Although the cannabis community has been quiet since the election of the new New York governor Andrew Cuomo, they should expect a continuation of the state’s long-standing medical cannabis program. That program is set to become fully developed under the guidance of Cuomo, who has a history of supporting both medical and recreational marijuana. While some have warned that Cuomo may be different in this regard, Cuomo’s track record indicates that he is likely to support the state program.
Why would a national state leader with a record of supporting cannabis law reform get into a race to become a local New York governor? Although the answer to that question may not be obvious, the effect of the race on cannabis policy will be, as New York Governor Andrew Cuomo is expected to make history by being the first sitting governor to launch a campaign for New York’s next governor.
The state of New York is preparing to roll out its recreational marijuana program by late 2017, allowing adults 21 and older to purchase and possess up to one ounce of weed. In early November, the New York State Department of Health announced it has selected an experienced team to administer the program, which will include three departments: the Alcohol & Marijuana Regulation and Safety Department, the Office of Cannabis Management, and the Department of Health.. Read more about new york legalization 2020 and let us know what you think.
We think Kathy Hochul sees cannabis as a popular initial (or near-term) topic to promote at the start of her tenure, allowing her to achieve an early victory.
Viridian Capital Advisors is a financial advisory firm based in New York City.
Andrew Cuomo, the governor of New York, has declared his intention to resign on August 24. Kathy Hochul, the Lt. Governor of New York, will succeed Mr. Cuomo. We think that this shift will bring the recreational cannabis rollout in New York back on schedule, and that it may even speed up the first sales timeline from the original summer 2H/22 projections. Many industry players were starting to think a 2023 launch was most probable prior to Governor Cuomo’s announcement.
Despite the fact that legislation was passed in March, Mr. Cuomo has always been a hesitant backer of cannabis law, and the timetable of a rollout has been unclear in recent months as he and other state officials politicized the subject in order to have other issues addressed. The Governor and Senate leaders have been squabbling lately over who would head the Office of Cannabis Management and the Cannabis Control Board. Both parties are allegedly trying to gain favor for other problems involving appointments. Meanwhile, the two state agencies are critical in establishing laws and providing adequate transparency to operators in order to finance the expansion of assets and future capacity.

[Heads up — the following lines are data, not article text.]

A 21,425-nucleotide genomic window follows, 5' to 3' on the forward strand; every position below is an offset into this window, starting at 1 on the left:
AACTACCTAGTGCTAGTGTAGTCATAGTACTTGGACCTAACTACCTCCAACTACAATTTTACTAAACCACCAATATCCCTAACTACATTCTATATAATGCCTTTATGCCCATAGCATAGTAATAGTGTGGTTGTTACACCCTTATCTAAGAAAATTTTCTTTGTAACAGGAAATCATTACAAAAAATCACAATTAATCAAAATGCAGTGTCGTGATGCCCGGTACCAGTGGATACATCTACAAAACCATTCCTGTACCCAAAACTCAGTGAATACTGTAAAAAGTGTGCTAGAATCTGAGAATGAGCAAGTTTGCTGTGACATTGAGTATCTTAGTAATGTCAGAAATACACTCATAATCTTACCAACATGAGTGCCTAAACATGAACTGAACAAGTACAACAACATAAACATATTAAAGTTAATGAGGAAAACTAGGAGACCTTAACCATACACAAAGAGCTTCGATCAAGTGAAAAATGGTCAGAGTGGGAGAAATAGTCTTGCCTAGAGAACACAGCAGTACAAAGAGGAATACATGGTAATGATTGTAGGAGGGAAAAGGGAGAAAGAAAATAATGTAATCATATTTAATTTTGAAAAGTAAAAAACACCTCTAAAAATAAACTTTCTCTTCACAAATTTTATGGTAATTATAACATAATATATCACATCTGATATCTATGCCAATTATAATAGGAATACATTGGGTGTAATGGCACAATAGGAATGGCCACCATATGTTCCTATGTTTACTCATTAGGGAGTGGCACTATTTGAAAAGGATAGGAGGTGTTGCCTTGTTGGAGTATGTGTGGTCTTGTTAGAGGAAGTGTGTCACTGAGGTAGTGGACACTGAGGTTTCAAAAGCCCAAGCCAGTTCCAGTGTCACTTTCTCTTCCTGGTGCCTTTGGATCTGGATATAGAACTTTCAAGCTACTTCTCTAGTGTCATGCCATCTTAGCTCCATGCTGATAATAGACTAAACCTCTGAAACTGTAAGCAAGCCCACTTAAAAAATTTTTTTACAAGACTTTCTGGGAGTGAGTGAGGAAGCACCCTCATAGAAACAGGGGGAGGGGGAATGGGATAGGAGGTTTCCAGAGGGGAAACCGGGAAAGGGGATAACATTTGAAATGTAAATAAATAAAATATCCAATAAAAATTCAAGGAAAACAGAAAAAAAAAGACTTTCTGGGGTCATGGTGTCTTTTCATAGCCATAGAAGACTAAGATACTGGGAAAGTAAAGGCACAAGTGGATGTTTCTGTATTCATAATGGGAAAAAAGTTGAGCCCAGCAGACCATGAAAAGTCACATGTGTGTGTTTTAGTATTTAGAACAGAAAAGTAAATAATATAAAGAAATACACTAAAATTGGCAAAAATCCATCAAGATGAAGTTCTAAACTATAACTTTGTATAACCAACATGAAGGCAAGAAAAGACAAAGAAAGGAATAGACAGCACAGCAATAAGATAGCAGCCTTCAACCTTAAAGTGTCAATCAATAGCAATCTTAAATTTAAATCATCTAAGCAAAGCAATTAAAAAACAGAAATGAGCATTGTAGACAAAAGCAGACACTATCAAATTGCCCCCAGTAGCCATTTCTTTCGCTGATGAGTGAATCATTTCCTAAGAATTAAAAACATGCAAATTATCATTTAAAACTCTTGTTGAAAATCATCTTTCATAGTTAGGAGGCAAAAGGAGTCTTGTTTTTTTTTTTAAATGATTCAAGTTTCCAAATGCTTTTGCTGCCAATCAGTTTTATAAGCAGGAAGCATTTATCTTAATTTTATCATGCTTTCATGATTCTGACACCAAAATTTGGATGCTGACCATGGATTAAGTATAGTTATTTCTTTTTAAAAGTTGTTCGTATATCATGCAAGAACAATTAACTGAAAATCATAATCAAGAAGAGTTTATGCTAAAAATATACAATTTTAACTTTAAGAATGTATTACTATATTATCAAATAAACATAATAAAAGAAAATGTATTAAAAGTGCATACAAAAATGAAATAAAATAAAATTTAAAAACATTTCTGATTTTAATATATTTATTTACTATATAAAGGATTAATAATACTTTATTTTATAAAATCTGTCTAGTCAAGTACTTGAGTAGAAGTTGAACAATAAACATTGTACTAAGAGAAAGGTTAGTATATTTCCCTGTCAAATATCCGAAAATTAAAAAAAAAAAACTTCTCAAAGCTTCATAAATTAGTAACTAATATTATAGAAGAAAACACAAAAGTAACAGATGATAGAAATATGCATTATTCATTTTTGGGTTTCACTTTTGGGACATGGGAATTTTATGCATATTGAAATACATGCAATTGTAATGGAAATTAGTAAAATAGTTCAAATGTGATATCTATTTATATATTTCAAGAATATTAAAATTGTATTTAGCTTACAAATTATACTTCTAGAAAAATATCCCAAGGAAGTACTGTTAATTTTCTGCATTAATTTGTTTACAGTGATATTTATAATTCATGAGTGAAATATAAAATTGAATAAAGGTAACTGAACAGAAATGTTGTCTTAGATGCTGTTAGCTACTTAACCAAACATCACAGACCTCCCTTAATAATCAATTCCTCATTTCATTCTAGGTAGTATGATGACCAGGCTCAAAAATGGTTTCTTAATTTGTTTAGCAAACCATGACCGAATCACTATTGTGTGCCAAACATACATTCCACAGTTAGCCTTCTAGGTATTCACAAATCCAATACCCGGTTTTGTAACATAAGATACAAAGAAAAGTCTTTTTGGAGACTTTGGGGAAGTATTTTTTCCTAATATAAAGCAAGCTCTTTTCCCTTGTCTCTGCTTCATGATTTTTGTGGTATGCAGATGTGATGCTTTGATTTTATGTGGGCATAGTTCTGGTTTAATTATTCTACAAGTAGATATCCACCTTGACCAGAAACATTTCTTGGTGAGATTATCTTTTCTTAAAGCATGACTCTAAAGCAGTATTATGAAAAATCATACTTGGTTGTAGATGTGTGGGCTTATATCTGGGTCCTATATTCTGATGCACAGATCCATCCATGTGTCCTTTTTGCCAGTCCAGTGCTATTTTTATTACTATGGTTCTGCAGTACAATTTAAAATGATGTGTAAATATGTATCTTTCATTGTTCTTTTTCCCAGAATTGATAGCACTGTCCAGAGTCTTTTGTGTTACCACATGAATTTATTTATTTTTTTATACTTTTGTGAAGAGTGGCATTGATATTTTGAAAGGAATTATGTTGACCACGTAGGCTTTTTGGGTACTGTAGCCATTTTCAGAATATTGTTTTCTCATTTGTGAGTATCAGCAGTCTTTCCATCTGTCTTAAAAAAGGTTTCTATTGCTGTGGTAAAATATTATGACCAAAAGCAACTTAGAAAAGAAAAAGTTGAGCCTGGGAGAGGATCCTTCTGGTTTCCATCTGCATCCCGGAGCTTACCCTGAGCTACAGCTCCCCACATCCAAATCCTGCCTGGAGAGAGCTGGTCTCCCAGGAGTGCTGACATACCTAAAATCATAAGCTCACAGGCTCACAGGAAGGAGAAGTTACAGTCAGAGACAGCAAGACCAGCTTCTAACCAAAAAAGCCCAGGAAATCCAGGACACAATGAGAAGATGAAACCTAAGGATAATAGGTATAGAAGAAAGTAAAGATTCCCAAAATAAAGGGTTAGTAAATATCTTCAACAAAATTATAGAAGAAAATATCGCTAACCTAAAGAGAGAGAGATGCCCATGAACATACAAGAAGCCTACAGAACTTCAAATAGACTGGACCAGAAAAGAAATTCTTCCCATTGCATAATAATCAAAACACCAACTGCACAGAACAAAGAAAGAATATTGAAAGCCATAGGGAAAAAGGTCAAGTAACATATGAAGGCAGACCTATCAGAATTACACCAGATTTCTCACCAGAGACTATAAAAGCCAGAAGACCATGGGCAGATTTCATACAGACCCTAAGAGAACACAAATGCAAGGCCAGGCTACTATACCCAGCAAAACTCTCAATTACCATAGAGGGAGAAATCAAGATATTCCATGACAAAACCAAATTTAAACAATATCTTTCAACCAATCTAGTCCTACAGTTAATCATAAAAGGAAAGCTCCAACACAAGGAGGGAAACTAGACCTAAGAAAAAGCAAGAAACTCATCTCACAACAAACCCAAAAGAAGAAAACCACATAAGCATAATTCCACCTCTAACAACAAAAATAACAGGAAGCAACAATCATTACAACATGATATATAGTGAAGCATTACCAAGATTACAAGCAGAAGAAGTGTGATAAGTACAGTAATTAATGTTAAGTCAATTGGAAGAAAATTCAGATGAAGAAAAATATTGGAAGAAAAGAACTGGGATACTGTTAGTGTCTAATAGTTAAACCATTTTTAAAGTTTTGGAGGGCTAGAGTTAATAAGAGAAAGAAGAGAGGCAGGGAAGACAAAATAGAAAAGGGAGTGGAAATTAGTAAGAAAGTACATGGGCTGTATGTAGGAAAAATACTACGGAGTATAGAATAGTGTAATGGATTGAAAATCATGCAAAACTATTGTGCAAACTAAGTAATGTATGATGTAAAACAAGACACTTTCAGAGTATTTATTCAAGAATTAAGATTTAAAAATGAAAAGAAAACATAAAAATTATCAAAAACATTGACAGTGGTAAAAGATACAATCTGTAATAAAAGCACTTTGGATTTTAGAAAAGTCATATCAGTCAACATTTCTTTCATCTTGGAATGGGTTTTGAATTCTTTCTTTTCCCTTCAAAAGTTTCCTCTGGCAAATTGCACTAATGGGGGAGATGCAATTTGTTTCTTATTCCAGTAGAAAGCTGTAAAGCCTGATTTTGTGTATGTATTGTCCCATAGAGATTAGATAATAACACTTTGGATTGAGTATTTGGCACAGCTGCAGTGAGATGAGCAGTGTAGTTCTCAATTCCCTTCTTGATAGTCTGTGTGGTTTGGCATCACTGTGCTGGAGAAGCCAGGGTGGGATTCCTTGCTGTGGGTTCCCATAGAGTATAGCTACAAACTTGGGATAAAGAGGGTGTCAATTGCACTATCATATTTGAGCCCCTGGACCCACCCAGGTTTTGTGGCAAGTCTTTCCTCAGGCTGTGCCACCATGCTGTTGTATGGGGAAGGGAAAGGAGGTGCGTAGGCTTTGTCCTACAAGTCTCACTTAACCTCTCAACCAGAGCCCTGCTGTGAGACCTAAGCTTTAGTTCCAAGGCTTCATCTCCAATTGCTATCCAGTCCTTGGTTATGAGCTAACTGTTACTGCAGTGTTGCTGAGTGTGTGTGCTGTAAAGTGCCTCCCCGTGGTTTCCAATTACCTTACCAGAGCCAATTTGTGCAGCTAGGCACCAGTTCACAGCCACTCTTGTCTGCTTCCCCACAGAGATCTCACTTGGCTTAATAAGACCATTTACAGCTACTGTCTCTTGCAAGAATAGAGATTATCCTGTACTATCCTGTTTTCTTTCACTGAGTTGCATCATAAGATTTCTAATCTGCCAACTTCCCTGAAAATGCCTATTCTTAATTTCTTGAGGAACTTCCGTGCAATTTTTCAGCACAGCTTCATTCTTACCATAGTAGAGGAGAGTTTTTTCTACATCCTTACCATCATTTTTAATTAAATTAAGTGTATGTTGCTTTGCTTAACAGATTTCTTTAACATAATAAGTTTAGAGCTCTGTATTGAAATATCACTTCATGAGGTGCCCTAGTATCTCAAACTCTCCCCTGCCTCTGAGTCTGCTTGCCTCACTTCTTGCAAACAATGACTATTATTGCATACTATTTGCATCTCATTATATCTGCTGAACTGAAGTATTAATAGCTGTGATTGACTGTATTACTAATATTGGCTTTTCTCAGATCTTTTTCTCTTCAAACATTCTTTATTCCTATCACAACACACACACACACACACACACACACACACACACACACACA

Ms. Hochul, for her part, has not been a strong proponent of cannabis legislation in the past, but she seems to be a realist, as she supported the bill last winter, citing the state’s financial deficit and social equality issues as reason. Ms. Hochul is anticipated to cooperate more than Governor Cuomo, and we think the next Governor will see cannabis as a popular beginning (or near-term) topic to promote at the start of her tenure, giving her an early victory.
In terms of operators, we think that any law that moves quickly would be beneficial, especially for the 10 businesses that already have medical licenses. As previously stated, New York’s legislation provides substantial and long-term competitive advantages to the ten current medical license holders, including vertical integration and the ability to open new dispensaries beyond the state quota. Given that New York is expected to quickly become one of the largest cannabis markets in the United States (we estimate $2 billion by 2025) and that existing operators benefit from early mover advantages in almost all new markets, we expect each of the 10 license holders to outperform revenues and profits in the near term if they buildout assets.
Meanwhile, if any of the licenses are put up for sale, we anticipate them to be among the most valuable assets in the cannabis industry, fetching a premium takeout price far beyond the existing operators’ value. We anticipate that any additional licenses granted, especially those allowing access to New York City or large-scale cultivation/production, would be heavily sought after, and that all MSOs will want to join the market as soon as possible.
Highlights of the Investment:
• New York’s cannabis law passed in March, but movement has slowed since then.
• The state is projected to soon become one of the biggest marketplaces in the United States. Existing operators have substantial competitive advantages under the legislation.
• There are ten current operators. Acreage, Columbia Care, Cresco, Curaleaf, iAnthus, Goodness Growth, Green Thumb, Medmen/Ascend are some of the public companies.
• Expect outperforming outcomes and premium values as a consequence of the benefits.
• Continue to think that fresh licenses will be sought for, despite the fact that they are becoming less valuable.
With the next governor of New York set to be named tomorrow, it is likely that cannabis will be legalized soon after. Cuomo’s record on cannabis is mixed. He has previously said he supports medical marijuana, even before he was elected. He has also said he plans to legalize adult use cannabis in his first 100 days in office. While this might sound like a given, it’s not. Other governors have felt as confident, only to be stymied by New York’s fierce prohibition lobby.. Read more about ny legalization news and let us know what you think.
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